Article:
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Sommelier William Rhodes

William Rhodes Wine Tips

By Jim Clarke
September 2007

1. WINE BY THE GLASS: The most important aspect of a wine list is your Wine by the Glass program or, as I like to refer to it, the Taste of the List. It is the first thing a customer reads. It is their first impression of what a wine list has to offer. It provides a quick glance of things to come from the depth of the selections to the range of vintages available, but should not overwhelm the client by the number of selections listed. It is just a glimpse!

2. SALES ASSOCIATES: They are some of the best resources for the latest wine and the current activities within the marketplace, both domestically and abroad. Always treat them with respect because they are both your eyes and ears during the times when you are trapped in the office. Plus, you never know what doors your contacts may open for you.

3. TASTE: Taste and re-taste various wines daily. It is always important to revisit the wines by the glass portion of the list to keep the section both fresh and evolving. I recommend changing this portion quarterly, just like the changes a chef makes to their menus.

4. THE CHEF: They are your best ally and harshest critic. Chefs have great palates and great working knowledge of their food and can help in pairing the correct wine for each dish. They can make your life very easy in your place of work.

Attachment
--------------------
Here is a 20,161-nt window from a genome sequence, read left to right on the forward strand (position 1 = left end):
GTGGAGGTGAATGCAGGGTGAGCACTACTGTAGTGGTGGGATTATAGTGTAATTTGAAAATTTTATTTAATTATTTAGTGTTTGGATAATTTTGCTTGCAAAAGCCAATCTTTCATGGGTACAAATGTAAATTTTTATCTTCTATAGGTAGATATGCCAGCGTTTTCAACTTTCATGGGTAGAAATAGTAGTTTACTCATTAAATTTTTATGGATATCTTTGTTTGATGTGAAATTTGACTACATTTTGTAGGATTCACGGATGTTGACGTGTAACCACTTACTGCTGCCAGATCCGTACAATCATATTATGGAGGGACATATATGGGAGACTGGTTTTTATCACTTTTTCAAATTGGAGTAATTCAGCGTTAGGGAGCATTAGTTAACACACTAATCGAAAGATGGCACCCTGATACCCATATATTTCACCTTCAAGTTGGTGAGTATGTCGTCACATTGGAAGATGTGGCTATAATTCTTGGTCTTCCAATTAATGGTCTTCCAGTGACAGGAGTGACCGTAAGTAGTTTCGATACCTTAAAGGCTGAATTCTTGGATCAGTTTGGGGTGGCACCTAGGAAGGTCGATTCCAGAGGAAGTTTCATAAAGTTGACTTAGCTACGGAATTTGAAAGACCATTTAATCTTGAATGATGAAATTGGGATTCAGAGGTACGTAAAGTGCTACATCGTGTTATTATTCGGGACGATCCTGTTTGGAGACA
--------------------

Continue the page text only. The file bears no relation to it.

5. UPDATE: Every month, after inventory, the wine list should be updated. It is essential that enough wine is ordered to last a 30-day cycle. It is a waste of office resources and time if there are too many revisions and reprints of the list.

6. WINE SEMINARS: Weekly wine seminars should be conducted for both your line-level staff and management. Seminars should be kept light yet remain informative. They should review successful selling techniques and the different tastes featured on the list. Interaction between you and your colleagues is the most important aspect of weekly seminars. Remember it is not a classroom lecture but an open discussion between co-workers.

7. TRAVEL:Traveling to the different wine regions allows you to learn more about the products and people behind them, which allows you to give your patrons more useful information.

8. CONTINUING EDUCATION: Weekly wine seminars should be conducted for both your line-level staff and management. Seminars should be kept light yet remain informative. They should review successful selling techniques and the different tastes featured on the list. Interaction between you and your colleagues is the most important aspect of weekly seminars. Remember it is not a classroom lecture but an open discussion between co-workers.

9. PARTICIPATE: It is important to continue learning about the product that governs our profession, wine. Classes offer opportunities to not only expand your knowledge but to network as well. I highly recommend courses taught by the Court of Master Sommeliers and the Society of Wine Educators.

10. READ: Keep yourself up–to–date on current events within the business. Read at least three of the various industry publications; it allows you to have a firm grasp on today’s happenings.

11.And finally, DINE: It is important to sample other restaurants’ wine programs. Dining out allows you to strike up conversations with staff and sommeliers. Listening to what others allows you to learn and sample what others have to offer.



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